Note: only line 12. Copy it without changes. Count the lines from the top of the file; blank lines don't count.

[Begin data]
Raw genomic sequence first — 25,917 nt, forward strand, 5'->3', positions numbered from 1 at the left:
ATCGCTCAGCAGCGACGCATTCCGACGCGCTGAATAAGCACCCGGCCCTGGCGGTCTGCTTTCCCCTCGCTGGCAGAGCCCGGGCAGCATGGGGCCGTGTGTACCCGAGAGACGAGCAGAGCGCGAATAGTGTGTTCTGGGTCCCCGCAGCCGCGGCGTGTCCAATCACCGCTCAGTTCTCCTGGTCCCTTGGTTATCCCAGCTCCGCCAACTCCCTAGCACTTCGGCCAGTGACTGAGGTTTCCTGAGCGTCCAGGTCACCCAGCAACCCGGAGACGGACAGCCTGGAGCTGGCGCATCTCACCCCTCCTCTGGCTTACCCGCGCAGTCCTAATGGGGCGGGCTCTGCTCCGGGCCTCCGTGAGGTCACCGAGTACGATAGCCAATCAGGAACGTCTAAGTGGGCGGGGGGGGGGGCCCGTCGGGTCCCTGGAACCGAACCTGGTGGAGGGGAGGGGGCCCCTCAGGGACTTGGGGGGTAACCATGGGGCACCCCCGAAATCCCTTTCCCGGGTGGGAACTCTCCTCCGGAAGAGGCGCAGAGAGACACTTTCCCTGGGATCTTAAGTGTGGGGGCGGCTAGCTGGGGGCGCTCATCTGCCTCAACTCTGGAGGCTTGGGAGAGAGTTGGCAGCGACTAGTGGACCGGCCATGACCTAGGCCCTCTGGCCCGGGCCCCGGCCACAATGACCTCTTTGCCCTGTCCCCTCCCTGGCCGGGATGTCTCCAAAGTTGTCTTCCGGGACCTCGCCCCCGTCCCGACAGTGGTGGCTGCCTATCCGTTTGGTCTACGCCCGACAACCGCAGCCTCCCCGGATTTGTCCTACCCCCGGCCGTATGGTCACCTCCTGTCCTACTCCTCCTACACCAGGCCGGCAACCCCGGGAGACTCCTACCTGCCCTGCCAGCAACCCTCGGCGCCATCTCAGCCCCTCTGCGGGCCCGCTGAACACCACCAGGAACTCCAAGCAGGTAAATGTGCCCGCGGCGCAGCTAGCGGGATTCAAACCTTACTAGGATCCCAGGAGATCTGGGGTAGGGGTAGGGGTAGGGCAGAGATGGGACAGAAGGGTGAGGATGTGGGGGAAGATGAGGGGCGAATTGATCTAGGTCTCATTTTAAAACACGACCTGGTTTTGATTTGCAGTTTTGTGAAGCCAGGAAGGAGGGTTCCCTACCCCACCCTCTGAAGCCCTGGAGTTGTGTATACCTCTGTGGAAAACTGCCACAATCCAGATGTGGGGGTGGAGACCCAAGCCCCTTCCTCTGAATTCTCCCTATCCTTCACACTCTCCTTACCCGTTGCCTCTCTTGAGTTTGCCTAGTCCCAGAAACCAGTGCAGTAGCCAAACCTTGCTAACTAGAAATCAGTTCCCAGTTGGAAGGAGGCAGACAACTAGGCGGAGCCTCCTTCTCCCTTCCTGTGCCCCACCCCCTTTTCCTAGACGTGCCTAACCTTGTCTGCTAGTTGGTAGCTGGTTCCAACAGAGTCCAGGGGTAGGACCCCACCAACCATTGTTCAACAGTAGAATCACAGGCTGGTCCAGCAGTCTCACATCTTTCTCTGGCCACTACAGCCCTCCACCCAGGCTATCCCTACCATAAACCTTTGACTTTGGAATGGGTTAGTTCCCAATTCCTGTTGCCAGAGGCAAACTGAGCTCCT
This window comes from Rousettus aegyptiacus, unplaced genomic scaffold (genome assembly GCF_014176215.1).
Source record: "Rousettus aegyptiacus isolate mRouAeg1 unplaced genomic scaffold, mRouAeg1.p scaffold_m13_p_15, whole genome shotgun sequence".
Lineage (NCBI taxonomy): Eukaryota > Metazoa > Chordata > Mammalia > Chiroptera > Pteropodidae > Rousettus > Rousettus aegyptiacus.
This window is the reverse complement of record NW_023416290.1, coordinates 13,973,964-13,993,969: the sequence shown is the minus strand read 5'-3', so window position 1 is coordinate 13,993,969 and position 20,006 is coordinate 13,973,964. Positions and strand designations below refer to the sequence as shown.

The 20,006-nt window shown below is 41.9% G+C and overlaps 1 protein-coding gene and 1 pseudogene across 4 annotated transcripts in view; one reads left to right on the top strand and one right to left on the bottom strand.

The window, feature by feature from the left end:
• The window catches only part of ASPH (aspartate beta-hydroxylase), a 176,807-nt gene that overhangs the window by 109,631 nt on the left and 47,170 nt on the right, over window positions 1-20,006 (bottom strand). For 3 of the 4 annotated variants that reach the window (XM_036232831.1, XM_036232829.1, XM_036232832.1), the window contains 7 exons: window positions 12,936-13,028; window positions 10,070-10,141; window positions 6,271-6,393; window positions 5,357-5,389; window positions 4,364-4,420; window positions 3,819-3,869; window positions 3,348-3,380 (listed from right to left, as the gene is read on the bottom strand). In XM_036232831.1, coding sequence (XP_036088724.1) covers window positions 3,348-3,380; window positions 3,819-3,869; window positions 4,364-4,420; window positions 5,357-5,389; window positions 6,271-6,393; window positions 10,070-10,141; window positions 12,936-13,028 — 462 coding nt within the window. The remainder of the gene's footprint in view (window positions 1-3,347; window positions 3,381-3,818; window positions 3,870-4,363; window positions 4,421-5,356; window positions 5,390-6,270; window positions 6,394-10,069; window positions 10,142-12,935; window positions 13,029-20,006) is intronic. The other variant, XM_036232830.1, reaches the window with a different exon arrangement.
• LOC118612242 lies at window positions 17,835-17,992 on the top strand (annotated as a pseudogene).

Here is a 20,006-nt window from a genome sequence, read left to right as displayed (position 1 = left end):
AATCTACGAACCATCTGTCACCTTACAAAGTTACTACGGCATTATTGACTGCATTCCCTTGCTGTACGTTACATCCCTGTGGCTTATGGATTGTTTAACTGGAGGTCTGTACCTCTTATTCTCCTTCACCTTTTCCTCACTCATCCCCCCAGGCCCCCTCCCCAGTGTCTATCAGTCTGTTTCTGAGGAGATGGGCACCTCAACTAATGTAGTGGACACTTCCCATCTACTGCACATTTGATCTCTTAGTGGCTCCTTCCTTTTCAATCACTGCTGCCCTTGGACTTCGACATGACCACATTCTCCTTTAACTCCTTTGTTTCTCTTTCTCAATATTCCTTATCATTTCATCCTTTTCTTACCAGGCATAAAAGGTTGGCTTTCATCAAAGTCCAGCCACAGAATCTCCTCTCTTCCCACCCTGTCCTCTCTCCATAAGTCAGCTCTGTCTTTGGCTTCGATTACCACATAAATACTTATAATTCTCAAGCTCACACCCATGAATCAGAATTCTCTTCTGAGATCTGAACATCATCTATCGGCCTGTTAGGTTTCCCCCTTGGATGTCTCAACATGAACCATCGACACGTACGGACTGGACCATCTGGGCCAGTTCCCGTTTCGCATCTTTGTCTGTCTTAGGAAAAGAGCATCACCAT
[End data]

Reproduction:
AATCTACGAACCATCTGTCACCTTACAAAGTTACTACGGCATTATTGACTGCATTCCCTTGCTGTACGTTACATCCCTGTGGCTTATGGATTGTTTAACTGGAGGTCTGTACCTCTTATTCTCCTTCACCTTTTCCTCACTCATCCCCCCAGGCCCCCTCCCCAGTGTCTATCAGTCTGTTTCTGAGGAGATGGGCACCTCAACTAATGTAGTGGACACTTCCCATCTACTGCACATTTGATCTCTTAGTGGCTCCTTCCTTTTCAATCACTGCTGCCCTTGGACTTCGACATGACCACATTCTCCTTTAACTCCTTTGTTTCTCTTTCTCAATATTCCTTATCATTTCATCCTTTTCTTACCAGGCATAAAAGGTTGGCTTTCATCAAAGTCCAGCCACAGAATCTCCTCTCTTCCCACCCTGTCCTCTCTCCATAAGTCAGCTCTGTCTTTGGCTTCGATTACCACATAAATACTTATAATTCTCAAGCTCACACCCATGAATCAGAATTCTCTTCTGAGATCTGAACATCATCTATCGGCCTGTTAGGTTTCCCCCTTGGATGTCTCAACATGAACCATCGACACGTACGGACTGGACCATCTGGGCCAGTTCCCGTTTCGCATCTTTGTCTGTCTTAGGAAAAGAGCATCACCAT